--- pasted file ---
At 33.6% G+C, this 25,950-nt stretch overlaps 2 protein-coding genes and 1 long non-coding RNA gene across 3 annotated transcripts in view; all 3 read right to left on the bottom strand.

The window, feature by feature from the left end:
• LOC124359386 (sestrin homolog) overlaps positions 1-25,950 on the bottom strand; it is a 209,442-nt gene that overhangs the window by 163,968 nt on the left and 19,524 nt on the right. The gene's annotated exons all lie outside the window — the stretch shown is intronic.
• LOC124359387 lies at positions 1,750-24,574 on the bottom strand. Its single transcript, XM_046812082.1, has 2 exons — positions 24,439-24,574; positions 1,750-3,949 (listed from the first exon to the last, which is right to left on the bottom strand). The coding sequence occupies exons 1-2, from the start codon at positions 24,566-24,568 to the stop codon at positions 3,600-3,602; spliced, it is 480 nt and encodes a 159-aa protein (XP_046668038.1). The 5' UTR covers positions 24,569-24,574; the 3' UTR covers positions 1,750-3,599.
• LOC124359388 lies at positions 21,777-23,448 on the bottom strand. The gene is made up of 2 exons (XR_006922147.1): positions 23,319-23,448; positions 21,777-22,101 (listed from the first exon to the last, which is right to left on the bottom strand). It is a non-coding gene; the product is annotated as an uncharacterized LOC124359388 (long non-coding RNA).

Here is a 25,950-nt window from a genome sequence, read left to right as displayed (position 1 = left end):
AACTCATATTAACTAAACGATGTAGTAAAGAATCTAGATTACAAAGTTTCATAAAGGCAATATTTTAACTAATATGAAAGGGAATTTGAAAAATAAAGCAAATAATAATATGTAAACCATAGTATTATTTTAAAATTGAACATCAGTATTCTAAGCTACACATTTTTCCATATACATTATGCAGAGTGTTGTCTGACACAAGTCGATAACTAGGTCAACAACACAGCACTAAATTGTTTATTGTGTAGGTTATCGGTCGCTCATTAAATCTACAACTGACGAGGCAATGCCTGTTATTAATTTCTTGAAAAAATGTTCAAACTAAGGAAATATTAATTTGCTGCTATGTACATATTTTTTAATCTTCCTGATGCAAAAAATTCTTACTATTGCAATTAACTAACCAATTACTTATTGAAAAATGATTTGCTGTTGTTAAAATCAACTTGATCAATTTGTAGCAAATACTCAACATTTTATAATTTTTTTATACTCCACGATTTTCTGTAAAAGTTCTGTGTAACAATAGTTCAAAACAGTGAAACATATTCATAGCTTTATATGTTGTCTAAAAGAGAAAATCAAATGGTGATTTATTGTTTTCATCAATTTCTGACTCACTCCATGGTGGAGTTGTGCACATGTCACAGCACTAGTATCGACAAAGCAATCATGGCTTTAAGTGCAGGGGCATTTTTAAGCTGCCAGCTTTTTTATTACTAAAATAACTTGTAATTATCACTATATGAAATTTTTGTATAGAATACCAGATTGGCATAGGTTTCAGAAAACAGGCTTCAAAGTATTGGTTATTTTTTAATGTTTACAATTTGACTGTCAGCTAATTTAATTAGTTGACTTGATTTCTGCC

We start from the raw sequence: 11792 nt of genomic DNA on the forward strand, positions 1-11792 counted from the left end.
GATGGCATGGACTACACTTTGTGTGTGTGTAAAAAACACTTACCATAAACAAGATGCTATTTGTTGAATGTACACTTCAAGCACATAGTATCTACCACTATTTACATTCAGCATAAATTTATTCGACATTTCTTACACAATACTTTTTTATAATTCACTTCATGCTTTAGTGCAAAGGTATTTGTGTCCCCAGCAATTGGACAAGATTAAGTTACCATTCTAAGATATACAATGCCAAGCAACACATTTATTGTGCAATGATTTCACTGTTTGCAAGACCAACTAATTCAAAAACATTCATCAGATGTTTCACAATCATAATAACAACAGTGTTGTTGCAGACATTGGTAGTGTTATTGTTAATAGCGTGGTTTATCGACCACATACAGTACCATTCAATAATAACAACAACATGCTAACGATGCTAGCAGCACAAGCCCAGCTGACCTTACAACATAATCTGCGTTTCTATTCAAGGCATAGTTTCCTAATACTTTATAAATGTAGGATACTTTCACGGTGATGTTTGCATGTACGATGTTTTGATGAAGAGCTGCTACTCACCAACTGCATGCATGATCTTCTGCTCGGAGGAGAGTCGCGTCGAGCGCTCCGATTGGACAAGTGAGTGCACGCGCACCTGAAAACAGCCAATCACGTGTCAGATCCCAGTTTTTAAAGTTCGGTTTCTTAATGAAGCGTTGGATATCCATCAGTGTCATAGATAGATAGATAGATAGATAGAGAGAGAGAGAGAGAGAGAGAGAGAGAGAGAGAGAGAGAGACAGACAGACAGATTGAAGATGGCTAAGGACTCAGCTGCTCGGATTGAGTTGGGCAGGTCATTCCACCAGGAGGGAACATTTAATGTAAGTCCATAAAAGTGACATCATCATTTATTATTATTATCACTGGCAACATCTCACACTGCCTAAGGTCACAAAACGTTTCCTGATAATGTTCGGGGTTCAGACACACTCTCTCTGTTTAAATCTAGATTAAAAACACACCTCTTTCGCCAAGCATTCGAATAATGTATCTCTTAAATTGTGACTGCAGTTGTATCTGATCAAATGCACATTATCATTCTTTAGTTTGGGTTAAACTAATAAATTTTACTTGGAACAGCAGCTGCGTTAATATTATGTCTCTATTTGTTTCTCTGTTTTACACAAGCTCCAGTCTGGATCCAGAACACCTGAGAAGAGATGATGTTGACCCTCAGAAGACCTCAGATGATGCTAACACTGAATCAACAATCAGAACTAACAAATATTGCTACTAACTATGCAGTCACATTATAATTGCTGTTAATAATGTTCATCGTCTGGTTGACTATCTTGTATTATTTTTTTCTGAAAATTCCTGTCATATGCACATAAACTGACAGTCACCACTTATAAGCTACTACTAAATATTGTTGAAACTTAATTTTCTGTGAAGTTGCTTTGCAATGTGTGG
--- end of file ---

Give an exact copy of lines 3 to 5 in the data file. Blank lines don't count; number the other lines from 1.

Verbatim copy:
• LOC124359386 (sestrin homolog) overlaps positions 1-25,950 on the bottom strand; it is a 209,442-nt gene that overhangs the window by 163,968 nt on the left and 19,524 nt on the right. The gene's annotated exons all lie outside the window — the stretch shown is intronic.
• LOC124359387 lies at positions 1,750-24,574 on the bottom strand. Its single transcript, XM_046812082.1, has 2 exons — positions 24,439-24,574; positions 1,750-3,949 (listed from the first exon to the last, which is right to left on the bottom strand). The coding sequence occupies exons 1-2, from the start codon at positions 24,566-24,568 to the stop codon at positions 3,600-3,602; spliced, it is 480 nt and encodes a 159-aa protein (XP_046668038.1). The 5' UTR covers positions 24,569-24,574; the 3' UTR covers positions 1,750-3,599.
• LOC124359388 lies at positions 21,777-23,448 on the bottom strand. The gene is made up of 2 exons (XR_006922147.1): positions 23,319-23,448; positions 21,777-22,101 (listed from the first exon to the last, which is right to left on the bottom strand). It is a non-coding gene; the product is annotated as an uncharacterized LOC124359388 (long non-coding RNA).